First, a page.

As inventory levels are reduced, less space and manpower will be required to manage (receive, count, stock, store, pick and deliver) it. In addition, single piece flow usually results in manufacturing cells which squeeze machines close together so that a single operator can oversee many pieces of equipment with the least amount of walking motion.

Enhances overall manufacturing flexibility:

In a single piece flow environment, since we operate with less inventory, lead-times will also drop, thereby giving us more time to react to customer orders (unless the strategic decision is made to pass off the lead-time gains to the customer in order to beat competitors).

Makes identifying future kaizens simpler:

We have already discussed that in a single piece flow environment, defects and WIP inventories fall. As this happens, the shop floor will open up and it will become easier to see production problems. For example, if a particular process can not keep up with takt time and WIP is not allowed to be incurred, it will quickly become apparent to even the casual observer that something is wrong. In this case, it will be easy to decide where to focus the next improvement activity.

Ensures a safer work environment:

Less inventory means less clutter, more light in the darkest corners of the factory and the opportunity to better lay out equipment and tools. Also, since manufacturing cells are occupied by a set number of employees who each know their repeating tasks (as defined by standard work), there is less opportunity for unexpected movements, which increase the chances of accidents.

Improves employee morale:

Since single piece flow results in production problems being identified and solved right away, team members will receive immediate feedback on their work. This in turn will give everybody more ownership in their production area. Also, provided they lead problem solving efforts by focusing on processes and not individuals, more trust will be gained in managers.

THE ‘THRUSTS' OF LEAN MANUFACTURING:

Lean manufacturing organizations focus on four thrusts to support their lean manufacturing designs:

I.Solid leadership that:

  • Communicates the vision.
  • Facilitates and models the behaviors of lean manufacturing.
  • Sets the standards for the organization.
  • Assists the workforce in adapting to the change.
  • Builds trust and inspires commitment.
  • Coaches and develops the workforce.
  • Constantly challenges the system.

II.Team-based cultures that:

  • Use project-oriented, team-based structures that focus on empowerment concepts.
  • Leverage knowledge by using highly skilled workers.
  • Promote employee accountability and responsibility for work.
  • Advocate the continual development of the workforce.
  • Value diversity.
  • Believe that employee ownership of the final product is shared throughout the process.

III.Communication systems that:

  • Advocate and develop processes to identify critical design issues as early in the process as possible.
  • Encourage “on-the-spot” decision-making processes that use the fewest resources to resolve critical design issues.
  • Promote knowledge sharing between hourly workers, management, and design personnel.
  • Drive the behaviors of internal operations, as well as focus on the behaviors of suppliers and customers.
  • Accept formal and informal communication behaviors.

IV.Simultaneous development and continuous improvement processes that:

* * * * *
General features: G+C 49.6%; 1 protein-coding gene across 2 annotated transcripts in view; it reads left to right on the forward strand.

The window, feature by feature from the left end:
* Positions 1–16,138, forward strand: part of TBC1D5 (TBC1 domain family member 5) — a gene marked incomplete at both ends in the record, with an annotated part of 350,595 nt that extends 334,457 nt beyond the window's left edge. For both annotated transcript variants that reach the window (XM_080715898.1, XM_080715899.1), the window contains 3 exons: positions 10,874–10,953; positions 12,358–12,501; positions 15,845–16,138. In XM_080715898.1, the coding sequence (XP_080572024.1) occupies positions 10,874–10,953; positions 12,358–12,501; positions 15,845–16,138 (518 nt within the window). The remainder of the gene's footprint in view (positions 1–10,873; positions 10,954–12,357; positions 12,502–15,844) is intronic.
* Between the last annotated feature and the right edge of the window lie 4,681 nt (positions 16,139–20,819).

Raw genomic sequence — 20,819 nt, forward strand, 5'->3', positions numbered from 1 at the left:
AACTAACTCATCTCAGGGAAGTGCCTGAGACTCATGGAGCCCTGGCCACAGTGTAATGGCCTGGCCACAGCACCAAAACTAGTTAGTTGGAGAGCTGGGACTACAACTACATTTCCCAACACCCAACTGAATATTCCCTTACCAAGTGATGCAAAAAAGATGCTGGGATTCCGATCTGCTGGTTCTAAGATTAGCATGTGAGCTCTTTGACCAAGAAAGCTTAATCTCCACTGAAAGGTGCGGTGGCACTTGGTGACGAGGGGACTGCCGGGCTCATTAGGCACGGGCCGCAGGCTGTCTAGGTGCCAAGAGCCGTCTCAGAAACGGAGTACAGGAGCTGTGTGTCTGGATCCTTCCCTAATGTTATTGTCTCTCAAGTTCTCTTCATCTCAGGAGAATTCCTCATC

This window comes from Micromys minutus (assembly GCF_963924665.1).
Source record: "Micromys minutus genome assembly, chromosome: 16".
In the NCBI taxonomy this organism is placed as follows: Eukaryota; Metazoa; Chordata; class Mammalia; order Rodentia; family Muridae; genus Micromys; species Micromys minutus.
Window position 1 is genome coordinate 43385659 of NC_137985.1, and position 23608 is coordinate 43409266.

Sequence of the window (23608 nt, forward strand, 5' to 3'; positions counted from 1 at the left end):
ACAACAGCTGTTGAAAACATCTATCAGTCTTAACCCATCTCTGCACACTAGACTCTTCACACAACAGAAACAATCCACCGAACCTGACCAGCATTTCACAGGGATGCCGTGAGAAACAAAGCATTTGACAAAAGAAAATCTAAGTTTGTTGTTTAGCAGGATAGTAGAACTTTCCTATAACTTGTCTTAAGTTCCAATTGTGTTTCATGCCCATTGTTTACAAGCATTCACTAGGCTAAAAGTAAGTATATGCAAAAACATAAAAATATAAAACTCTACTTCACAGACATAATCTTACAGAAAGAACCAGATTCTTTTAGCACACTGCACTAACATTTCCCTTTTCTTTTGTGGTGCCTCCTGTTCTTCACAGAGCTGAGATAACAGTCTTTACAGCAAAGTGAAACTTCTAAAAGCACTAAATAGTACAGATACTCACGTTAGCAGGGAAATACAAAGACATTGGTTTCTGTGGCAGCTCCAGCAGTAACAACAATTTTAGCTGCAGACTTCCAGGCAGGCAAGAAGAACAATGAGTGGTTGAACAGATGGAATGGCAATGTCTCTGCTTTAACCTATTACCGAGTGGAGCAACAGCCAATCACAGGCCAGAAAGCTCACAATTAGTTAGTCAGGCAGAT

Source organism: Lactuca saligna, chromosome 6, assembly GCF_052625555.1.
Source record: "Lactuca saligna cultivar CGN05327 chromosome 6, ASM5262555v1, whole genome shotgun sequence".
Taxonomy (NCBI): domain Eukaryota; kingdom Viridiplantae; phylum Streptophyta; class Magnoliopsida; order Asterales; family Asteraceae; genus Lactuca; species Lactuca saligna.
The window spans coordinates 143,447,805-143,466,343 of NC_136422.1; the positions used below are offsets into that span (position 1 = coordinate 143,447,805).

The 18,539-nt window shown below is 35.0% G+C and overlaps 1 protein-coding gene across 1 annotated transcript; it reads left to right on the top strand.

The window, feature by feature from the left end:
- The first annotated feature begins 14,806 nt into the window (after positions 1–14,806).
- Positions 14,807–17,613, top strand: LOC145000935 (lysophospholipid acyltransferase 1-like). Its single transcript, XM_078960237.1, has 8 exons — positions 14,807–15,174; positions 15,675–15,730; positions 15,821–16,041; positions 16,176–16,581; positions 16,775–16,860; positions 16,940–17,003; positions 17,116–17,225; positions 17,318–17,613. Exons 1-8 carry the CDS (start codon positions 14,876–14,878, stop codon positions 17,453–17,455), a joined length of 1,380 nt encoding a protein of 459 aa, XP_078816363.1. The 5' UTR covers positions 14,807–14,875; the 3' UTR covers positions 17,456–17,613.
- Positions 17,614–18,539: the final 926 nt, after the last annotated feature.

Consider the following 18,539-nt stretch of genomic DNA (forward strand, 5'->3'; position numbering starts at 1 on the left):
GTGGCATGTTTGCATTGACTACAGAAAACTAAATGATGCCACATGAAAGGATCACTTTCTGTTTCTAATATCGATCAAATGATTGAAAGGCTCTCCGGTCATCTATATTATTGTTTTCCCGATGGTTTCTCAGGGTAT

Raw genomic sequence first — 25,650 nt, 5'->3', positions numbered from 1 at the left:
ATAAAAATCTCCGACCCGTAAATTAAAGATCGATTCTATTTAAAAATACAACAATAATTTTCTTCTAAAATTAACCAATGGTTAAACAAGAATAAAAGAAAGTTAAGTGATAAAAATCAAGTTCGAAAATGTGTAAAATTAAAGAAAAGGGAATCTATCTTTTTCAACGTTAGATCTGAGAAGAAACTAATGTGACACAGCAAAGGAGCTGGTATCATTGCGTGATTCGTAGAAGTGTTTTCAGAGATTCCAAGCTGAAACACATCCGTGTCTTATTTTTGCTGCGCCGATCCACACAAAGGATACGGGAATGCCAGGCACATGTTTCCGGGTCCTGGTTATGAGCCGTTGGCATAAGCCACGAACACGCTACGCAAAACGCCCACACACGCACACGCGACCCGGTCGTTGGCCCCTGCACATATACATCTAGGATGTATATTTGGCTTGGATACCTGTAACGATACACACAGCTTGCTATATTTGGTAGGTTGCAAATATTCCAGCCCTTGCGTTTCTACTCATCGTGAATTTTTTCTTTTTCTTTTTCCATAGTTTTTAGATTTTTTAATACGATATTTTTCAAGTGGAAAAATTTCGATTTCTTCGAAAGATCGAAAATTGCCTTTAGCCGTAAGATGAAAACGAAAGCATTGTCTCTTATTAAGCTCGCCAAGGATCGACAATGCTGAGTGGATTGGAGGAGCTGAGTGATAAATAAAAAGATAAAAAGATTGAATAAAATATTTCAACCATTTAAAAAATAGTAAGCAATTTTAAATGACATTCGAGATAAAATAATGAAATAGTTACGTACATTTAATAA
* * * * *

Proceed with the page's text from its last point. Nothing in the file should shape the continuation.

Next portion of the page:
• Design the product right the first time.
  • Use continuous improvement processes to identify the non-value-added problems.
  • Drive commitment to eliminating problems (controlling them is not enough).
  • Advocate just-in-time material control systems.
  • Promote constant improvement throughout the supply chain.
  • Leverage the knowledge of the organization with the knowledge bases of suppliers and customers.
  • Continually train and develop highly skilled workers.
  • Use scoreboards or measurement systems to monitor progress.

REASONS TO INCORPORATION OF LEAN MANUFACTURING TECHNIQUES IN AN ORGANIZATION:

  • To significantly improve overall productivity
  • To increase market share
  • To improve speed-to-market with new products
  • To reduce manufacturing and engineering labour costs
  • To eliminate non-value-added operations and processes Lean manufacturing techniques

LEAN MANUFACTURING TECHNIQUES:

The basics of lean manufacturing, which is a performance-based process, employ continuous improvement processes to focus on the elimination of waste or non-value added steps within an organization. The challenge to organizations utilizing lean manufacturing is to create a culture that will create and sustain long-term commitment from top management through the entire workforce. Lean manufacturing techniques are based on the application of five principles to guide management's actions toward success:

1. Value: The foundation for the value stream that defines what the customer is willing to pay for.

2. The Value Stream: The mapping and identifying of all the specific actions required to eliminate the non-value activities from design concept to customer usage.

3. Flow: The elimination of all process stoppages to make the value stream “flow” without interruptions.

4. Pull:The ability to streamline products and processes from concept through customer usage.

5. Perfection: The ability to advocate doing things right the first time through the application of continuous improvement efforts.

The key effects of using lean manufacturing techniques are as follows:

  • Equipment reliability
  • Balanced or level production
  • Just-in-time material control techniques
  • Stop-the-lineto correct the problem and in-station process control
  • Continuous improvement processes
  • Statistical Process Control techniques for quality consistency
  • Developing human systems to support the technical processes